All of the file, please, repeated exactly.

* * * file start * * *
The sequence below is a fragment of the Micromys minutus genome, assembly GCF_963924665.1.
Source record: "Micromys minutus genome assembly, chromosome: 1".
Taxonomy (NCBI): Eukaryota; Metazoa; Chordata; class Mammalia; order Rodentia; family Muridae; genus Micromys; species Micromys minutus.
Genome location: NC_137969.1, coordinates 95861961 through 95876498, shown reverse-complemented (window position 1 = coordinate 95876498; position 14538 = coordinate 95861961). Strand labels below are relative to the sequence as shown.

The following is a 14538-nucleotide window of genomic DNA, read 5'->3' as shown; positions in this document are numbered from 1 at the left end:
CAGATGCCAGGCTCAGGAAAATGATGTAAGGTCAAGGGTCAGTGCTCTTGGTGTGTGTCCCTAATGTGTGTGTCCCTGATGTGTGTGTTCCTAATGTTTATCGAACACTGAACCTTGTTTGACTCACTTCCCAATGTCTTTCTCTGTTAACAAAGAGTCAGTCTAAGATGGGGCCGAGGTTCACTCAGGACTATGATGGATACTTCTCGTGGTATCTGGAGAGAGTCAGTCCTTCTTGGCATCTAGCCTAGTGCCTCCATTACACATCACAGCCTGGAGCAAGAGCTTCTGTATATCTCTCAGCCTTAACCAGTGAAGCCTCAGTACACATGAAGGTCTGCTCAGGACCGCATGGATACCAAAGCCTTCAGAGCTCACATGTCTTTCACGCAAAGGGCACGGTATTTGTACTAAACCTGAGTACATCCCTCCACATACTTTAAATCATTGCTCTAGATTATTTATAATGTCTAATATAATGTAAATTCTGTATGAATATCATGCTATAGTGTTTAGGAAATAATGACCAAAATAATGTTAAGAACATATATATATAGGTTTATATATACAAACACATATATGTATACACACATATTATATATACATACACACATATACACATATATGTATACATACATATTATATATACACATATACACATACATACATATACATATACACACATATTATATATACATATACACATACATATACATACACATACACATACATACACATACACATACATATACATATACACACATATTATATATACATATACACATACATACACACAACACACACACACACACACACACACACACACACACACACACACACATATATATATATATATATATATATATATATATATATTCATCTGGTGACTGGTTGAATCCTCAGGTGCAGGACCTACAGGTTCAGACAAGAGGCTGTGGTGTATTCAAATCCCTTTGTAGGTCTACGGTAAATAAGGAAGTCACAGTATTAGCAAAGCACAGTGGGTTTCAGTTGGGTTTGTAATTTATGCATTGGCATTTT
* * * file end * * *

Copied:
The sequence below is a fragment of the Micromys minutus genome, assembly GCF_963924665.1.
Source record: "Micromys minutus genome assembly, chromosome: 1".
Taxonomy (NCBI): Eukaryota; Metazoa; Chordata; class Mammalia; order Rodentia; family Muridae; genus Micromys; species Micromys minutus.
Genome location: NC_137969.1, coordinates 95861961 through 95876498, shown reverse-complemented (window position 1 = coordinate 95876498; position 14538 = coordinate 95861961). Strand labels below are relative to the sequence as shown.

The following is a 14538-nucleotide window of genomic DNA, read 5'->3' as shown; positions in this document are numbered from 1 at the left end:
CAGATGCCAGGCTCAGGAAAATGATGTAAGGTCAAGGGTCAGTGCTCTTGGTGTGTGTCCCTAATGTGTGTGTCCCTGATGTGTGTGTTCCTAATGTTTATCGAACACTGAACCTTGTTTGACTCACTTCCCAATGTCTTTCTCTGTTAACAAAGAGTCAGTCTAAGATGGGGCCGAGGTTCACTCAGGACTATGATGGATACTTCTCGTGGTATCTGGAGAGAGTCAGTCCTTCTTGGCATCTAGCCTAGTGCCTCCATTACACATCACAGCCTGGAGCAAGAGCTTCTGTATATCTCTCAGCCTTAACCAGTGAAGCCTCAGTACACATGAAGGTCTGCTCAGGACCGCATGGATACCAAAGCCTTCAGAGCTCACATGTCTTTCACGCAAAGGGCACGGTATTTGTACTAAACCTGAGTACATCCCTCCACATACTTTAAATCATTGCTCTAGATTATTTATAATGTCTAATATAATGTAAATTCTGTATGAATATCATGCTATAGTGTTTAGGAAATAATGACCAAAATAATGTTAAGAACATATATATATAGGTTTATATATACAAACACATATATGTATACACACATATTATATATACATACACACATATACACATATATGTATACATACATATTATATATACACATATACACATACATACATATACATATACACACATATTATATATACATATACACATACATATACATACACATACACATACATACACATACACATACATATACATATACACACATATTATATATACATATACACATACATACACACAACACACACACACACACACACACACACACACACACACACACACACATATATATATATATATATATATATATATATATATATTCATCTGGTGACTGGTTGAATCCTCAGGTGCAGGACCTACAGGTTCAGACAAGAGGCTGTGGTGTATTCAAATCCCTTTGTAGGTCTACGGTAAATAAGGAAGTCACAGTATTAGCAAAGCACAGTGGGTTTCAGTTGGGTTTGTAATTTATGCATTGGCATTTT